Finance

Joy in the Bones: Finding Happiness in Giving

Sponsored By DonorsTrust

joy bones happiness givingBy – Peter Lipsett

The fading town of Hot Springs, South Dakota, has one big attraction – the Hot Springs Mammoth Site. Here, at an erstwhile construction project, a bulldozer scraped a layer off a giant tusk, and then a skull and other bones broke free of the ground.

Many moons ago, an innocent-looking sinkhole swallowed more than 60 mammoths. Now these bones sit under a vaulted ceiling in a unique museum and an active archeology dig.

My family and I recently visited the Mammoth Site. The bones were interesting enough, but what really caught my eye was the large board in the lobby covered in names.

The Mammoth Site operates as a non-profit. This is a unique thing in the Black Hills region, smothered as it is by state and national parks funded by tax dollars as well as for-profit wax museums and adventure parks that give tourists something to do other than look at nature.

The local science professor consulting with the landowner after the bones’ discovery noted how special it would be to have a place visitors could observe mammoth bones in-situ in the ground. At that recommendation, the landowner abandoned plans for a condo complex and instead established a foundation to research the bones while also allowing the public to visit.

Who Are These People?

That board of names in the lobby was of the donors to the Site. The list contained corporations, a few foundations, and a great number of individuals.

Why support a seemingly random museum in the middle of the country? Each of these donors surely had a unique individual reason, but all shared one thing in common  – the joy of knowing each enabled the Site to last for generations.

The longer I work in philanthropy, the more I see how diverse donors’ interests are. This creates a bold and vibrant American fabric. Without this spontaneous order among charitable givers, there very well might not be a Mammoth Site or many of the other specific, even esoteric, museums and sites like it that dot the country.

The challenge for donors can be connecting these joys with philanthropy. It isn’t always obvious that there are charitable avenues to supporting those causes that make us happy. Likewise, we can miss the fact that those things that are important to us might not exist without others finding happiness in giving to them.

Discover Your Joy

Are you supporting those things that bring you joy?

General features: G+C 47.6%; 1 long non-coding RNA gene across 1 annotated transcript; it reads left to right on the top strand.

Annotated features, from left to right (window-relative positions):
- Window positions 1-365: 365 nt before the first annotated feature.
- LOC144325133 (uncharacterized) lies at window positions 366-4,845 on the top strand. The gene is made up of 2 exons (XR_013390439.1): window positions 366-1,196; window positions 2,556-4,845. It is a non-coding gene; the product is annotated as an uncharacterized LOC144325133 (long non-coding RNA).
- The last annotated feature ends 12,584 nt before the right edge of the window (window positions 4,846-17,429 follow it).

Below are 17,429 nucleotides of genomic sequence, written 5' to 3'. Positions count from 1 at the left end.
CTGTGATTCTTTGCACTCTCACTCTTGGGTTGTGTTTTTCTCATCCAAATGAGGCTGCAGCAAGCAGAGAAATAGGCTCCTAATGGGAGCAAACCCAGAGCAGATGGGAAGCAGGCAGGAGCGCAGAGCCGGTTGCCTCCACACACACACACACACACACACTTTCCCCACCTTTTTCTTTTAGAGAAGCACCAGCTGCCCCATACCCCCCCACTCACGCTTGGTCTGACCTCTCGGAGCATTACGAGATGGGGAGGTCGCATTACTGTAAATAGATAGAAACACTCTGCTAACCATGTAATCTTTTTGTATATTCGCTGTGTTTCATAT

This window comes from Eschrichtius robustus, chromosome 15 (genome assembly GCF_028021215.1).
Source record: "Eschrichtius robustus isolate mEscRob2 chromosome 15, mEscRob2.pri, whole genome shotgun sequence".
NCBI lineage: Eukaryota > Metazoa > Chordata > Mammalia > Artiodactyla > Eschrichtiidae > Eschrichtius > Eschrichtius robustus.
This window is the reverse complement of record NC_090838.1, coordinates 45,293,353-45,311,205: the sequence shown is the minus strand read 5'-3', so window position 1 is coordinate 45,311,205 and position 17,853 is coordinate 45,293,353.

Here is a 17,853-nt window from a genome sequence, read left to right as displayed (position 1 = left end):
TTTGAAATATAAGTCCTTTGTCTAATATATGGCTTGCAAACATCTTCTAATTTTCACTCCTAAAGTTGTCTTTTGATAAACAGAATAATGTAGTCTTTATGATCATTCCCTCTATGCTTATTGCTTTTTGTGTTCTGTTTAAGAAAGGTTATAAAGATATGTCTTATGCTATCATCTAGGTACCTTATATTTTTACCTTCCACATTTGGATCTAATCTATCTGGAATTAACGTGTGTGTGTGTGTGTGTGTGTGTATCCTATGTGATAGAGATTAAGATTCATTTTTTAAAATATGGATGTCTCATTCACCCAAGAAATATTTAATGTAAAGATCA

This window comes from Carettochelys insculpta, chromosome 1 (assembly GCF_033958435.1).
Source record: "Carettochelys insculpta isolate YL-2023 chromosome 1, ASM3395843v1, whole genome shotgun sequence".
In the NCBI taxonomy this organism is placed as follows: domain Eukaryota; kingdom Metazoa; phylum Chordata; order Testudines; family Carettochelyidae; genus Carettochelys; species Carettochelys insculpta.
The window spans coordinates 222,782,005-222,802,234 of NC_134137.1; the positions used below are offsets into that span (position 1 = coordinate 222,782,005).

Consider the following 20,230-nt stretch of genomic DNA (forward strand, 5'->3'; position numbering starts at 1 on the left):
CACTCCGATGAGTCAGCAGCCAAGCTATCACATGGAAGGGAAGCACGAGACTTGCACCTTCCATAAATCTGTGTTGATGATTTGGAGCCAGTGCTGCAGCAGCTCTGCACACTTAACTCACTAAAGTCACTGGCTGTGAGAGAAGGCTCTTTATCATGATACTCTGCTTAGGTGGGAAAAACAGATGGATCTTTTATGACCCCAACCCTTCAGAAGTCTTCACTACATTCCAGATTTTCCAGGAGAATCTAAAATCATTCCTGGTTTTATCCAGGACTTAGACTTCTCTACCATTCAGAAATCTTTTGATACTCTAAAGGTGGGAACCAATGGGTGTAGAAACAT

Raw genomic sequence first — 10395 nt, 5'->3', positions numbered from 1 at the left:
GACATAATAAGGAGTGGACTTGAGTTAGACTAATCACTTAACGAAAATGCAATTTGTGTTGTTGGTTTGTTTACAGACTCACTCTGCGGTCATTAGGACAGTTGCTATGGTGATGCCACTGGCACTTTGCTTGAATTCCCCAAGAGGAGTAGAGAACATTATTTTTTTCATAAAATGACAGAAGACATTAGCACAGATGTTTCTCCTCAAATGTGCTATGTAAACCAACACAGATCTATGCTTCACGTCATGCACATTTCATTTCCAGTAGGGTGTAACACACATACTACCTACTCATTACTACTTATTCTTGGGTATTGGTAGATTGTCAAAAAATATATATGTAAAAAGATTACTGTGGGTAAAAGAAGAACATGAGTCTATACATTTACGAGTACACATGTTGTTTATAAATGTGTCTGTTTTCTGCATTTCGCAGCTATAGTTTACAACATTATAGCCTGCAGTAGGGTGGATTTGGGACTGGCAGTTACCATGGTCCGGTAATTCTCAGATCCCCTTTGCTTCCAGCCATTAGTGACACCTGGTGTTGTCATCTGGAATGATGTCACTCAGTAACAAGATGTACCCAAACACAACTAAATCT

Even before my family and I moved to the mountains of Virginia, we made a small contribution to a wonderful children’s garden and play area there. We only visited the gardens once a year, but it made us so happy to know it was there. Our gift was a way of celebrating the joy it provided to our family – and to help ensure that joy continued for others!

As you do your next inventory of charitable giving, don’t merely think about specific groups.  Instead, consider those moments of joy and celebration throughout the past year.

Did a stop on a family trip create a special moment for you? Did some institution or program provide you a special leg up that enabled you to grow as a person? Perhaps a policy group’s video reconnected you to your ideals and principles, or a particularly knowledgeable museum docent connected the dots on a subject in an eye-opening way.

You Decide

Any of these moments offer a good reason for a special charitable gift. It might be a one-time gift done anonymously through your donor-advised fund. For others you might want more recognition. You choose – even the way you give can be a piece of the joy.

To be clear, I’m not upending my river of spilled ink on the need to be strategic in one’s giving. Far from it. However, just as an occasional Oreo can be part of a balanced diet, you can find a few dollars to share with causes that may be beyond your strategy but spark a happiness in giving.

Getting our philanthropic strategy right feels great, but so does that occasional “other” gift. After all, if our giving doesn’t spark joy – for ourselves and others – then why bother? Find your happiness in giving.

Peter Lipsett is vice president at DonorsTrust. He also leads DonorsTrust’s Novus Society, a network of donors under 40 committed to growing their philanthropic know-how. He has a dual degree in political science and theater from Davidson College and finally got a practical credential with an MBA from George Mason University.

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Clark Kent
2 months ago

‘Charity begins at home’. ‘Nuff said.

karen hipp
2 months ago

Yep ! I fear, We don’t really stop to think often enough about the many caveats and nooks and crannies that it takes to make up a nation as great as we have. So many now want to tear down what has been built in the past, and negate all the right things that have been done that make America Great – even in our many faults – it’s still the best place on the planet to live (IMO). It took hundreds of years and sacrifice of lives of all kinds to build a nation as great as ours. We take for granted so much, when we need to stop sometimes and reflect on what it took to build the Empire State Building in less than 14 months; build the transcontinental railroad from coast to coast, build the Hoover Dam and Power generator plant; Survive WWI and WWII, great Civil War, etc. and build the many and great monuments that testify of our greatness, while at the same time, Americans have strived to protect and preserve endangered species of living things, once discovered, to preserving the evidence of those species that didn’t make it, when we come across them. There’s something in our souls that invokes a good feeling, to share with others, and be thankful for those who spent the time, money, efforts to share their “finds” with others. Thank you Philanthropists !

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